Two Great Leadership Movies – summer’s best

If you haven’t seen them, go!

I hate it when people spoil movies by telling me a lot, so I won’t do that here.

I’ll just tell you what you’ve seen in previews, or what will not take away from the core story.

Straight Outta Compton.  I wrote a post years ago and included it in my diversity chapter in my book Everyday Leadership.  It was about SWCG’s or “straight white Christian guys,” and how we tend to think we are “the norm.” We’re not evil or anything. We just don’t know what we don’t know. We don’t know that we’re generally privileged, any more than a fish knows she’s in water, until she finds herself in the bottom of the boat, using her tail and powerful backbone and wondrous gills — in utter uselessness.

This movie had me flopping in the boat!  I was without tail, vertebrae and gills, but not without un-examined stories that were so utterly useless for understanding this movie and our culture.  Like most people of my race and age, I totally did not get Rap, especially the explosive late-80’s-hatched stuff with N-words and B-words and ubiquitous references to guns and drugs.  I took it on my terms, with my stories, values, judgments, etc. Well, director F. Gary Gray did this awesome work of inviting me in to his movie, past my story lines and morals, to see in a new way.  I’ll just say that if “black lives matters” seems to you like, “well, duh, of course, all lives matter,” then you really should see this movie. I can nearly promise that phrase won’t mean the same thing when you walk out.  And you’ll feel better for it.

Inside Out.  For lighter but no less deep stuff, treat yourself to Inside Out before this Pixar gem disappears from theaters. I wrote last week about how we have mixed feelings and mixed thoughts about nearly everything, and this animated movie dramatizes that by taking apart our thoughts and feelings so we can see them.  Like other great “kids’ movies,” this one speaks to kids but is layered with content and humor that only adults can get.  And the multiplicity of meaning continues because the story suggests in a way that seems indisputable that within each of us is a chorus of separate audiences, thinking — and especially feeling —  multiple and inconsistent things.  It is full of implications, not only the powerful ones of appreciating how twisted inside our kids can get, but also how conflicted we can feel. It will evoke the compassionate leader within you!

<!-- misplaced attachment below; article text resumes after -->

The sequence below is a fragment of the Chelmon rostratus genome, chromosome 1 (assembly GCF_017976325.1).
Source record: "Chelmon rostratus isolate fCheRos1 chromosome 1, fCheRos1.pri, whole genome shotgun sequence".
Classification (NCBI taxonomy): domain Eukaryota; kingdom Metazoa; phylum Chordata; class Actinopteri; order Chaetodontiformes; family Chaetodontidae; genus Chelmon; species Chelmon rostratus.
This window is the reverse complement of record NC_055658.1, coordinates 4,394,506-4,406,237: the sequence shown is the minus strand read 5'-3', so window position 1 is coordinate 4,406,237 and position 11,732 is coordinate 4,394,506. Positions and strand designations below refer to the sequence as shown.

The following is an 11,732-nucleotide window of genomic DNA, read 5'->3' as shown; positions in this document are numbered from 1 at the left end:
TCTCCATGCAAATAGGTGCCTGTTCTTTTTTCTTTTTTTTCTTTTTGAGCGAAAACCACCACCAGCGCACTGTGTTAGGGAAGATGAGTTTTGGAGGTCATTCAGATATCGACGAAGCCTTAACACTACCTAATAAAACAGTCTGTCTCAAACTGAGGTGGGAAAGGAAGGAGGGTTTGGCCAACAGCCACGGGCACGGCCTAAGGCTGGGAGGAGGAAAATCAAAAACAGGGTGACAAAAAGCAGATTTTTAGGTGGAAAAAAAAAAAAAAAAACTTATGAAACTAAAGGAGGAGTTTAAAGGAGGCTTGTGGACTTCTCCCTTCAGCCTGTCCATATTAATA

If you are one who needs reviews, you’ll find overwhelming critical and popular support* for these two movies that can really help us all to

Lead with our best self!


* Straight Outta Compton scores a 90 on Rotten Tomatoes and a 95 from their audiences (my moviegoing kids always like the “audiences” better than the critics’ scores).  Insight Out from Pixar goes 98/90.

  • Hi Dan,
    Now you’ve got me thinking. I had concerns about the NWA movie. While I want to understand more of this culture, I’d heard that the issue of the main characters’ violence against women was kind of swept under the rug. I didn’t want to support a movie that did that. Supporting women is a major issue to me, and rap culture seems to embrace misogyny so much. What’s your take on that?
    As for Inside Out, I can’t wait to buy it on DVD and watch it with my grandchildren to see how their viewpoints are different from mine. (One is 8 and the other is just 2). Should be amazing to watch them as they watch it!
    Thanks for giving us ponderables each week,

    • Dave,

      The awesome Ava DuVernay, director of Selma, posted this quote on Twitter:

      “To be a woman who loves hip hop at times is to be in love with your abuser. Because the music was and is that. And yet the culture is ours.”

      Be well,

  • My friend Dave said it all. I am new (due to Dave) to your post, and I probably will become addicted to it. Obviously, your fault! Looking forward to more.

    Euni Rose

  • Hi Dan,

    Thanks for writing this. I can’t wait to see Straight Outta Compton. This, especially the East Coast genre, is my music. But so is the music of NYC’s CBGB, Van Halen, The Police, Luther, Culture Club, Casey Kasem’s Top 40, Gladys and Michael.

    I’m curious about your thoughts on how a new perspective might impact leadership? I learned very early on that my ability to code-switch — including into the language of “SWCGs” — was not matched frequently. So I learned to conform.

    I have met a few “SWGCs” whom, even if they could not code-switch themselves, recognized when members of their teams were doing it and valued the ability as well as the perspectives. I have much respect for them and have learned from them.

    In a time where diversity in tech is a dominant dialogue stream, I wonder about your thoughts on norms and leadership. What are some ways that leadership might evolve to reflect the different norms that you mentioned, and should leadership even evolve?

    Apologies if you get this twice — wi-fi issues!

    Many thanks,

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